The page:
The Seahawks have now signed two former Canadian Football League players today. A little while after it was announced that Seattle had signed Calgary Stampeders receiver Jeff Fuller, it was also announced that they'd signed Winnepeg Blue Bombers' running back Cameron Marshall as well.
Marshall is a 5'10, 211 pound back out of Arizona State that went undrafted in 2013, and signed in Miami before ending up in Canada.
Pro Day numbers:
Ht: 5' 10"
Wt: 211 pounds
40-yard dash: 4.54 seconds
225-pound bench: 22 reps
Broad jump: 9' 10"
20-yard shuttle: 4.38 seconds
3-cone drill: 7.06 seconds
Here are his CFL highlights:
And here are some highlights from his days at ASU:
Here's what Brad Denny of SBNation's Arizona State blog had to say about Marshall coming out of school.
College Career: Rushed for 280 yards and two touchdowns as a true freshman in 2009, including a 75-yard run versus Washington. Became the starting running back in 2010, leading the team with 787 rushing yards and nine scores, while adding 227 yards and another touchdown receiving. Broke out in a major way in 2011, becoming the first ASU player to top 1,000 yards rushing since 2006 (1,050) and tied the school record with 18 rushing touchdowns. Battling injuries and fumbles as a senior in 2012, Marshall finished second on the team with 583 yards on the ground and nine touchdowns.
Strengths: At 5-foot-11 and 211 pounds, Marshall has very good size for the position. He is a power runner that does not shy away from contact, and can bull over opponents or rattle them with a strong stiff arm. He always keeps his feet moving and fights for the extra yards. While he doesn't have blazing speed (4.54 in the 40), Marshall does have a second gear that allows him to be a home run threat in the open field (three runs over 70 yards in his career). Marshall is also a decent receiving option out of the backfield, and showed proficiency on running swing patterns in 2011.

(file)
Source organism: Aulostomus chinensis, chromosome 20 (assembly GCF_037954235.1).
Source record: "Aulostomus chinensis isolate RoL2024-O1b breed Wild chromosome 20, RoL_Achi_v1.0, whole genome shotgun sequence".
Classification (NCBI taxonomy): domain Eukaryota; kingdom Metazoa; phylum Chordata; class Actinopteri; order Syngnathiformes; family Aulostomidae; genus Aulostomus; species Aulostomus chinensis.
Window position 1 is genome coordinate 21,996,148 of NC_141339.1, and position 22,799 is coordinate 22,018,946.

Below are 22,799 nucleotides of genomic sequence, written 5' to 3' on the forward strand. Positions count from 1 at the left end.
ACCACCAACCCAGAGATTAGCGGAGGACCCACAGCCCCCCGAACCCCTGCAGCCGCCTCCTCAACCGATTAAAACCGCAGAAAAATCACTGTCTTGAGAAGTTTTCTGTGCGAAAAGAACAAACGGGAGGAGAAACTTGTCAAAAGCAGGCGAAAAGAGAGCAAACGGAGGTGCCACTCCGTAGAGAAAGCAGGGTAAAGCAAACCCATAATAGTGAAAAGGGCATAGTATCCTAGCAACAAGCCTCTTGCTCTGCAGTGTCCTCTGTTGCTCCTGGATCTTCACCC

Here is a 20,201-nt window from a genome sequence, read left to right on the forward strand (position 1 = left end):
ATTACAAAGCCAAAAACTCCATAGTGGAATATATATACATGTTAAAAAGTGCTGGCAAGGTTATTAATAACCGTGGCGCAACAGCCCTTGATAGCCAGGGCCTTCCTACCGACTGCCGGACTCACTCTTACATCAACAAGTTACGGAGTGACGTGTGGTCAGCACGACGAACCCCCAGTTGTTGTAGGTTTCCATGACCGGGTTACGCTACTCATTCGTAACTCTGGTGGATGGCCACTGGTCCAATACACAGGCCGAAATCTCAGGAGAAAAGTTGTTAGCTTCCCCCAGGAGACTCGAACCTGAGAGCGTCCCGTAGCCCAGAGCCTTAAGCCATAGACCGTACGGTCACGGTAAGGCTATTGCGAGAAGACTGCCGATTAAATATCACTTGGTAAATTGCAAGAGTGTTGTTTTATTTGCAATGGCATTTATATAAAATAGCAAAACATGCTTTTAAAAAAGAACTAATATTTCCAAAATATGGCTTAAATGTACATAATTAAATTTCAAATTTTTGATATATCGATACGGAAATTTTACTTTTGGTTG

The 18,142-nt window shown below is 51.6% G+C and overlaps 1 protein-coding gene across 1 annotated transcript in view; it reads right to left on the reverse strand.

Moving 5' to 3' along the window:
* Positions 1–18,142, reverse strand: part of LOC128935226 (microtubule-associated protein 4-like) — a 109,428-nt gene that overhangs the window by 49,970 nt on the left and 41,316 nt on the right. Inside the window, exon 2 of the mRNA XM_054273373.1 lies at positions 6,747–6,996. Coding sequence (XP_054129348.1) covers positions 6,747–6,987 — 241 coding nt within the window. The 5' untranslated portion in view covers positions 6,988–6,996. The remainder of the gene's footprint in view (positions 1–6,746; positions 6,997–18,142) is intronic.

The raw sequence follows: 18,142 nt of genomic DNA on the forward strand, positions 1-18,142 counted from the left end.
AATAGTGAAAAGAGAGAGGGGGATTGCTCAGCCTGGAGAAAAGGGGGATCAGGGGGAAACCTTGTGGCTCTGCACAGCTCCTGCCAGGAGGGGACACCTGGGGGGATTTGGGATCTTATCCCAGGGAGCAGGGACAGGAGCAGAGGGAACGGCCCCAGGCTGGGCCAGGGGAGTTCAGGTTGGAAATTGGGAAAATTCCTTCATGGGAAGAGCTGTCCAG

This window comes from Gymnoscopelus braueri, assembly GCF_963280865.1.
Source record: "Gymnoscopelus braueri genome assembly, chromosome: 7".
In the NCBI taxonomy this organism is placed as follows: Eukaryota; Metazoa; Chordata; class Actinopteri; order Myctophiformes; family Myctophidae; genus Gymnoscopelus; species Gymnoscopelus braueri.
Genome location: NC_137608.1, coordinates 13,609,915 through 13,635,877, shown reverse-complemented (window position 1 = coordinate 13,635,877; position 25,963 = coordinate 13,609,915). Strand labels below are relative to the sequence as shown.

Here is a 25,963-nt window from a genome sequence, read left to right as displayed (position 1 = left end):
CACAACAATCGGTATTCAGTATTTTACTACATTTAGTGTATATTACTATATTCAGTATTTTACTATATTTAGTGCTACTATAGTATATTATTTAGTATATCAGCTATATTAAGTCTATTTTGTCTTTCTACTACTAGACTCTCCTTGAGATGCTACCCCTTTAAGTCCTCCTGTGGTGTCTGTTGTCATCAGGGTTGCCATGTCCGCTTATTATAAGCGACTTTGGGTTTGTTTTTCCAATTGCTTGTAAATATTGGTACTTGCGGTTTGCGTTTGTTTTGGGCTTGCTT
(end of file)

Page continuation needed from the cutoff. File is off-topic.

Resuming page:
Weaknesses: Marshall has a solid all-around game but does not do any one thing exceptionally well, which does not allow him to standout from a deep running back group. He has battled injuries, and that remains a concern. He also has issues with ball control, which resulted in him being benched at times. Marshall is not exceptionally quick to the hole, and does not have the agility to make NFL defenders miss. He will also need to work on his pass protection in order to see time on an NFL field.
Outlook: With a deep crop of running backs in this year's draft, along with the general devaluation of the position at the NFL level, it will be a surprise if Marshall gets selected. However, he does have the size, speed, power and receiving ability to help a team down the road, and will find his way into some team's training camp. Down the road, he could develop into a decent second option that could get five to 10 touches per game.